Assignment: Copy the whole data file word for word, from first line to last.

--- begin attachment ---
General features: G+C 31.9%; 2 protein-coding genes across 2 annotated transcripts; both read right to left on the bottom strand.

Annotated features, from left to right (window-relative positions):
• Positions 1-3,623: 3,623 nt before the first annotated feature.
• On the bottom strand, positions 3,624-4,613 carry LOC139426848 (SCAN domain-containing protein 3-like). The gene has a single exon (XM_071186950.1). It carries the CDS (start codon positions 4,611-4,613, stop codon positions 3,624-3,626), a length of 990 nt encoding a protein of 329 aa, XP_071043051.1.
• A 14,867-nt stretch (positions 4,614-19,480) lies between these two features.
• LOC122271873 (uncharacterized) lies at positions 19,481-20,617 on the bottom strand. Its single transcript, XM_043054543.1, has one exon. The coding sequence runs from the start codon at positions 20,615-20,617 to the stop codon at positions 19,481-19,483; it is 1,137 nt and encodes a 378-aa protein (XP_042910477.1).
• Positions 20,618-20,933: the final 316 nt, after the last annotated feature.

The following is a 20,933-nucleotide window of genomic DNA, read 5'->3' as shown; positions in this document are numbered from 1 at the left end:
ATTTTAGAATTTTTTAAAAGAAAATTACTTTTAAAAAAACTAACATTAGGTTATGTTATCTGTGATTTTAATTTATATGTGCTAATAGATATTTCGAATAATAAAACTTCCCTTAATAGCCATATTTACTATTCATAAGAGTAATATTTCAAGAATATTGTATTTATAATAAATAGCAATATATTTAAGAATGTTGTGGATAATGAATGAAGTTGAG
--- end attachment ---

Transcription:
General features: G+C 31.9%; 2 protein-coding genes across 2 annotated transcripts; both read right to left on the bottom strand.

Annotated features, from left to right (window-relative positions):
• Positions 1-3,623: 3,623 nt before the first annotated feature.
• On the bottom strand, positions 3,624-4,613 carry LOC139426848 (SCAN domain-containing protein 3-like). The gene has a single exon (XM_071186950.1). It carries the CDS (start codon positions 4,611-4,613, stop codon positions 3,624-3,626), a length of 990 nt encoding a protein of 329 aa, XP_071043051.1.
• A 14,867-nt stretch (positions 4,614-19,480) lies between these two features.
• LOC122271873 (uncharacterized) lies at positions 19,481-20,617 on the bottom strand. Its single transcript, XM_043054543.1, has one exon. The coding sequence runs from the start codon at positions 20,615-20,617 to the stop codon at positions 19,481-19,483; it is 1,137 nt and encodes a 378-aa protein (XP_042910477.1).
• Positions 20,618-20,933: the final 316 nt, after the last annotated feature.

The following is a 20,933-nucleotide window of genomic DNA, read 5'->3' as shown; positions in this document are numbered from 1 at the left end:
ATTTTAGAATTTTTTAAAAGAAAATTACTTTTAAAAAAACTAACATTAGGTTATGTTATCTGTGATTTTAATTTATATGTGCTAATAGATATTTCGAATAATAAAACTTCCCTTAATAGCCATATTTACTATTCATAAGAGTAATATTTCAAGAATATTGTATTTATAATAAATAGCAATATATTTAAGAATGTTGTGGATAATGAATGAAGTTGAG